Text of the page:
Think of it as a trade-off. By subscribing to workers' comp coverage, the employee gets more or less guaranteed benefits (though they're not very valuable) and the employer gets blanket immunity from work injury lawsuits. Naturally, if an employee gets benefits without having to put up a fight, the workers' comp insurance carrier gets to call the shots as to how the worker receives those benefits, namely, they get to choose the injured worker's doctor for him or her.
But when an employer opts out, they are considered to be a "non-subscriber" to Texas workers' comp coverage, and everything changes. Now, suddenly, there are no automatic benefits for the injured worker, and to get any type of compensation, the worker must usually sue their employer in court. In the absence of conflict-free benefits, the employer certainly does not have the right to dictate how the injured worker receives medical attention. In other words, under the workers' comp system, the employer's insurance carrier covers everything without a fight, so, sure, it's fair that they should be able to have to some degree of control over how the medical attention is administered. But when they are non-subscribers and aren't going to give up without a fight, it's not fair for them to attempt to control the injured worker's medical treatment.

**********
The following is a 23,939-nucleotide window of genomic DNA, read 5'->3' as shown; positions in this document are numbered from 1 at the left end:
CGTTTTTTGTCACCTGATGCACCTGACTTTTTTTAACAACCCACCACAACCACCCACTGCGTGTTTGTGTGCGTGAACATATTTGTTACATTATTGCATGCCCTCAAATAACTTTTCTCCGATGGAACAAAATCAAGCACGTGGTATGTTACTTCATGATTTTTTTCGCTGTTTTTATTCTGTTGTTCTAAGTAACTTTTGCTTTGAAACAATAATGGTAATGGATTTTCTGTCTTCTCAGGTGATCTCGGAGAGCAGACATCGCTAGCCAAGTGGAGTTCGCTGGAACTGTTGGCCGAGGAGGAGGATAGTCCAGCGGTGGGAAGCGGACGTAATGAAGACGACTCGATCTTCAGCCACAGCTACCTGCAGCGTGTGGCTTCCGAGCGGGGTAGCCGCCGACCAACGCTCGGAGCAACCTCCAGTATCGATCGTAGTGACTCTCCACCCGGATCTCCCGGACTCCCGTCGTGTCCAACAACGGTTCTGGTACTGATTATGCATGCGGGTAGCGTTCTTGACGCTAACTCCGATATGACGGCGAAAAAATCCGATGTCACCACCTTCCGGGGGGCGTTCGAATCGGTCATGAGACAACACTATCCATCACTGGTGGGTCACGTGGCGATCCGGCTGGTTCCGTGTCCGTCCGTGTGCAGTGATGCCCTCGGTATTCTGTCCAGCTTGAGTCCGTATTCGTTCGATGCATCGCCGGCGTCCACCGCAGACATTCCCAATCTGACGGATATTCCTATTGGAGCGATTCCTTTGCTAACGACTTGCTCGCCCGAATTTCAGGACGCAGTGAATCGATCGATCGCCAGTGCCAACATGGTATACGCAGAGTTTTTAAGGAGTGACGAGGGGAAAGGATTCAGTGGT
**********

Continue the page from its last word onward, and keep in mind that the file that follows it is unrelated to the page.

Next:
All that to say, workers' comp cases and non-subscriber cases are polar opposites. So, why then, are so many injured workers who work for non-subscribers under the impression that they have to see a company doctor? The answer is simple: their employer and/or the company's insurance carrier lies to them about this supposed requirement.
The Story on Company Doctors